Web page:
Time given varies depending on the task. Usually we know fairly in advance that an event will be happening, and so we’ll have at least 3 business days to prepare something before sending it up for approvals, but we must keep in mind that each level of approval needs a certain number of days for review, so we take that into account when timing our response.

In terms of managing my time, I have a To-Do List / Table that I update almost every day to stay on track for tasks from both teams. This helps me not forget what I need to do and also informs my managers from both sides on what the other team has assigned me to do.

How much is your hourly wage?

Master’s level students are paid based on Treasury Board guidelines when working at DFATD: https://www.tbs-sct.gc.ca/lrco-rtor/collective/lru-mnc/student-etudiants-eng.asp

Students can be paid anywhere from $17.92 to $22.54 per hour. These figures change usually every January to accommodate inflation, so check the TB Student Rates of Pay every year.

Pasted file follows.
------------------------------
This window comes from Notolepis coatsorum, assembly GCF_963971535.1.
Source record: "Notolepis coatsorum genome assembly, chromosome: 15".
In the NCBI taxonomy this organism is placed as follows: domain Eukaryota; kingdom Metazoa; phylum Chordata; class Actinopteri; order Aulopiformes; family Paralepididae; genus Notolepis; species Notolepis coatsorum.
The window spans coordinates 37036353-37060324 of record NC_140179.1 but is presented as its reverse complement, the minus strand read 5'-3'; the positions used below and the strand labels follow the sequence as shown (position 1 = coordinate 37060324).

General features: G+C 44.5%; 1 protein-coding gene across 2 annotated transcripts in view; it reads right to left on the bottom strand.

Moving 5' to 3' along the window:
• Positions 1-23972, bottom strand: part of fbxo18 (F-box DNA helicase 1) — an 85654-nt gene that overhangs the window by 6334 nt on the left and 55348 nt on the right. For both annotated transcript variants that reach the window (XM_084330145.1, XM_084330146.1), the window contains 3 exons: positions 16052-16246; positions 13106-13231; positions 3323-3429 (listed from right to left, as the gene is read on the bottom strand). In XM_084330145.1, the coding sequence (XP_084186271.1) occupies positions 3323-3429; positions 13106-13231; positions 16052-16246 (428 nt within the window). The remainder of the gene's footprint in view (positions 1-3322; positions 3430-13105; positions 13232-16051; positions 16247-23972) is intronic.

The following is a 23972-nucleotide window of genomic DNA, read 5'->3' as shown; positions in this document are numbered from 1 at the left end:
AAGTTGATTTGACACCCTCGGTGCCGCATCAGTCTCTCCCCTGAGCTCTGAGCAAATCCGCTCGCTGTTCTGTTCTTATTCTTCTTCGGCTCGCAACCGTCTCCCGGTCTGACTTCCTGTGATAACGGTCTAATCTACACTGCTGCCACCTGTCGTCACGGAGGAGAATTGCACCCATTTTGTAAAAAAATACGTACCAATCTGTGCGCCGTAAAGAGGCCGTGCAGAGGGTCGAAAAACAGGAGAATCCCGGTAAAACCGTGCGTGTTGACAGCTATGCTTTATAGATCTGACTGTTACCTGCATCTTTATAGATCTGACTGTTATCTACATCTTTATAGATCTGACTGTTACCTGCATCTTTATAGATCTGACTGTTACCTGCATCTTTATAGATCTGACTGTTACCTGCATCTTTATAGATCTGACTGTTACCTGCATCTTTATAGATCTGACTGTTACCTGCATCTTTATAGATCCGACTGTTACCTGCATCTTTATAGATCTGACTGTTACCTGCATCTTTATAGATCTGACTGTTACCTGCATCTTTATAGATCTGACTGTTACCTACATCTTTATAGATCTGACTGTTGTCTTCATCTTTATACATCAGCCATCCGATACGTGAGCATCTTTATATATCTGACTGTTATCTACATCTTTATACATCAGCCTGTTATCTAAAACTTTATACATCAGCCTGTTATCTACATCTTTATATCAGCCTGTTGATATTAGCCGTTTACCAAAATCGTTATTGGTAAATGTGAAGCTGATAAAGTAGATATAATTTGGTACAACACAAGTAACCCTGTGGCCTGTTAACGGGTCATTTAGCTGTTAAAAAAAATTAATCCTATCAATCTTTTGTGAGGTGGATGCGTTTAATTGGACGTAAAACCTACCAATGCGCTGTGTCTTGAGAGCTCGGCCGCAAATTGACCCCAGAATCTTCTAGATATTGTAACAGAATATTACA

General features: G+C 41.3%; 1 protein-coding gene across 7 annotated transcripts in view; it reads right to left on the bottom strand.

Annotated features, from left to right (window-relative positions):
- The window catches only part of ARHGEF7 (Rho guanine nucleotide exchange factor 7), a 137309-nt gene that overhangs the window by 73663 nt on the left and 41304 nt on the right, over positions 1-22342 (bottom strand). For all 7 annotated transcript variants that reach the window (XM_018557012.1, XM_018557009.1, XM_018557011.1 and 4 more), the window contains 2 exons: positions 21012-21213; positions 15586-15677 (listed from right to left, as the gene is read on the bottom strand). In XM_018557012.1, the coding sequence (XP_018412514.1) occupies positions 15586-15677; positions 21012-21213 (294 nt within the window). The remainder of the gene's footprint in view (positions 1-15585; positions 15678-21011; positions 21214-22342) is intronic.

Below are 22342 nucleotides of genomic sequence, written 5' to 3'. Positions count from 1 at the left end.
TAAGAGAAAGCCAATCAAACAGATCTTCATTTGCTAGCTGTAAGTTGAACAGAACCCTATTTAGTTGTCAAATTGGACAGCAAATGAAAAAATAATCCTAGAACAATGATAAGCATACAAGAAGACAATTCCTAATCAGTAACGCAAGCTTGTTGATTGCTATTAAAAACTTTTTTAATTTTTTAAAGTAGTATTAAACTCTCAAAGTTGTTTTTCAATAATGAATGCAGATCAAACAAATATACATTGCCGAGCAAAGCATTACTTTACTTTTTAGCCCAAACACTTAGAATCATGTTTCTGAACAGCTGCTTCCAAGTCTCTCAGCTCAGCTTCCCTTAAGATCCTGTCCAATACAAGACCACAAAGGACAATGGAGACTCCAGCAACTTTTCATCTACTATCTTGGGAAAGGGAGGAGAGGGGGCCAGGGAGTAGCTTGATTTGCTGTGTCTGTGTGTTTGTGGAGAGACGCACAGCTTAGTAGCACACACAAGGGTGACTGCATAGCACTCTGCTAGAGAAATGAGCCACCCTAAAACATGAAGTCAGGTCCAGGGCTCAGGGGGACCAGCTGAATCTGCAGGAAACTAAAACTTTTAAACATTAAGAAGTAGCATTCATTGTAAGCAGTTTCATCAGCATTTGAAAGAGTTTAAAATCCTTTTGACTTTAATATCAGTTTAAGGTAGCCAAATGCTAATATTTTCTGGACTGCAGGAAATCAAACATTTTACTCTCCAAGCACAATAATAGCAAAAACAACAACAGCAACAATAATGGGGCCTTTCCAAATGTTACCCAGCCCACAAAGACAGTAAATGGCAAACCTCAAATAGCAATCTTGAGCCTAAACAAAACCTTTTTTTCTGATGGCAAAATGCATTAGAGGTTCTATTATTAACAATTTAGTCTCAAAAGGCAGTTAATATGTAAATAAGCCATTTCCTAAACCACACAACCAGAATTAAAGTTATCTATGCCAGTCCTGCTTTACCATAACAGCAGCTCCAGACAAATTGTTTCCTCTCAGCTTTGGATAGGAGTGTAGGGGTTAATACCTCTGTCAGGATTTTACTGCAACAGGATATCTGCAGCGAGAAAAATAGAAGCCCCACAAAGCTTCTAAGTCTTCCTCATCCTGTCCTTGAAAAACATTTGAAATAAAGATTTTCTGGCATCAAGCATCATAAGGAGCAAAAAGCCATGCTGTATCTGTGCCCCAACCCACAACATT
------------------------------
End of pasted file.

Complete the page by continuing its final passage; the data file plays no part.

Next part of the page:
Is your workplace fully bilingual, or does it favour English over French (or vice versa)?

For the most part we are supposed to work fully bilingually, however much of it depends on who your seniors are. For instance, because the CDO is anglophone, we draft almost everything in English for him, but his speaking notes at events must be bilingual.

On the CIC side, my manager is francophone, but with the team we work in both official languages, unless we meet with the Director who is also francophone, then it is more in French.

Frequently, the senior people are the ones talking at meetings, so their preferred language will dominate the language used in meetings. On several occasions, I have had to draft bilingual emails and take phone calls in French. Functional French I would say is definitely important in the job I work in, or else you could miss a lot of information, especially in bilingual meetings.